Copperbadge has a wonderful essay on why the portrayal of depression in this episode works. He said everything I could have but much more eloquently here. Read the comments, too.
*sobs a bit more*
Thing #2: Jim Hines is my hero, for numerous reasons. This is the most recent one.
Arizona's latest fuckery has me pissed. So, in order to do my bit against such shenanigans, I shall write you a review of a most excellent book with a heroine who is not a pasty white girl such as myself, but is in fact dark-skinned.
The Hundred Thousand Kingdoms, by NK Jemisin, follows a young woman named Yeine as she picks her way through a maze of gods, murderous cousins, intricate court intrigue and occasional outright insanity to find her heritage. Or it's the story of a half-blood heir trying to get her own throne. Or it's the story of a bunch of trapped gods trying to get out of their head. Or it's all a very elaborate Freudian analysis of the human psyche. Take your pick.
The book begins with Yeine being called to the palace and city of Sky by her grandfather Dekarta, the ruler of the world. No, really. Yeine is promptly named his heir, or rather thrown into the running alongside her cousins Relad and Scimina. She's a bit confused by this, because she's only half-Amn; her mother ran away and married a man from the Darre nation, where Yeine was raised and with whom she identifies far more. Shortly after her grandfather informs her that whoops, nope, she's Amn now and good luck surviving her cousins, Yeine encounters the trapped gods, used as weapons by the Amn, and slowly but subtly is drawn into their world.
I loved this book, you guys. It's fast, it's smart, it's tricksy. I did not see the end coming at all, although it made perfect sense in the context of the book. In fact, when I finished the book, I wanted to start over again immediately and find all the little clues that Jemisin had laid down as to what was really going on (hint: it's not what you think is going on). Like the best court intrigue stories, there are layers and layers of meaning here, and the readers penetrate the layers of plot as Yeine does and with just as much interest.
The characters are interesting and compelling ones. I admit I did find Scimina a little boring, because she was so obviously who she said she was, and that was a rather irritating one-track villain. However, she was, when all is said and done, a relatively minor character, and the others like T'vril, Sieh, Nahadoth, Viraine, Relad and even Itempas when he finally showed were really deep and well-written characters, with multiple sides and believable backstories. I closed the book feeling like I knew all of them personally.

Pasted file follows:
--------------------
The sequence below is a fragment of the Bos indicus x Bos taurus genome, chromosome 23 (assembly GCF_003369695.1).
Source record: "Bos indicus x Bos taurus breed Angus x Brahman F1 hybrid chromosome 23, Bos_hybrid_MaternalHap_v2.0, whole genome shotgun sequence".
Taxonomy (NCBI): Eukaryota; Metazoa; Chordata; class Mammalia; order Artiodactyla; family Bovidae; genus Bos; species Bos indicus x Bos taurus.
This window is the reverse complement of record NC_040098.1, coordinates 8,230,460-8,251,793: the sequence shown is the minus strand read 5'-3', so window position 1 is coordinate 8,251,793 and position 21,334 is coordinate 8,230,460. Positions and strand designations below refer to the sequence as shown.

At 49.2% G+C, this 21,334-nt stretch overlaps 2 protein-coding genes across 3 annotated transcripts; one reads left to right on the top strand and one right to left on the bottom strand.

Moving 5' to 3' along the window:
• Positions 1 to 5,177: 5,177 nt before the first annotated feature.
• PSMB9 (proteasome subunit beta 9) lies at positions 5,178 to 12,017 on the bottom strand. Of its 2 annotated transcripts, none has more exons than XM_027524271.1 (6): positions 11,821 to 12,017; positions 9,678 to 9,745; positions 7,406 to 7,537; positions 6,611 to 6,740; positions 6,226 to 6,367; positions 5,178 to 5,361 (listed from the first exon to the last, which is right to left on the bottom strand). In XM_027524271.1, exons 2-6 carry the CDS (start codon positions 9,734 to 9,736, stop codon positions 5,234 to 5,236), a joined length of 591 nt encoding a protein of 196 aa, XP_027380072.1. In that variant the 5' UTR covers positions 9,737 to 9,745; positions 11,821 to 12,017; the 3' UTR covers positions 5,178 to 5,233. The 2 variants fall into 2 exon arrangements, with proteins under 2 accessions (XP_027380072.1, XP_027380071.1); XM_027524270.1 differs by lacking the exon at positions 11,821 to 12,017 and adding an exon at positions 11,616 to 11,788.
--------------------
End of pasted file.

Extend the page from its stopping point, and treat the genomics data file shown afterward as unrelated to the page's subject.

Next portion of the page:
Yeine herself I had occasional problems with, mostly in the beginning of the book, and I'm not sure how much of that was some point-of-view shenanigans that Jemisin was pulling (with good reason, and they stopped bothering me once I figured that out), how much of that was Yeine's almost painful naivete, and how much of it was reasonable dislike. It vanished about halfway through the book and I couldn't accurately tell you what it was anymore, perhaps because whatever was bothering me got explained to my satisfaction. I also had a bit of trouble with parts of the ending; specifically who killed Yeine's mother and why. Other parts (the main resolution, what happened to T'vril and why) made me cheer out loud. So there you go.
Shifting subjects without a clutch, the Freudian aspect to the Three I found really intriguing, since I've read a lot of Freud (thanks, Bill McDonald!). It was fairly obvious that Nahadoth, Enefa and Itempas were the Id, Ego and Superego respectively, but what Jemisin did with that designation was more interesting than the usual "three voices" English-101 method. I think in many ways The Hundred Thousand Kingdoms is exploring what happens when some of the voices in your psyche get suppressed, for whatever reason, and what happens when the mediator gets taken out. It's a rather pointed and very compelling message, especially in light of today's world.
Finally, I'd like to say a word about this book's setting. Jemisin is clearly drawing on cultures outside of the standard high fantasy northern European mileau. While I couldn't tell you for certain what cultures she did draw on, the matriarchal hunter-gatherer setup of the Darre does seem to correspond with some Native American and African tribes, and the citadel of Sky and the Arameri culture look more like the Mughal emperors in India. It's a thoroughly fascinating mixture of elements, and a totally believable one.
I have so much more to say about this book, including things about how it treats sexuality (very well but one-sidedly) and gods (omg so awesome), but this review is getting long already, and I'm not sure how much I could say without spoiling it irretrievably. I recommend this book so much.
Janicu beat me to the review by a few days: her take on it is here, and similarly complimentary. If you still aren't convinced, go and read hers.
Incidentally, people who have read the book, I love T'Vril and will be adding him to my harem, where I will keep him safe and sound and with as much or as little to do as he likes. He can even keep his ending in the book if he likes. I love him so.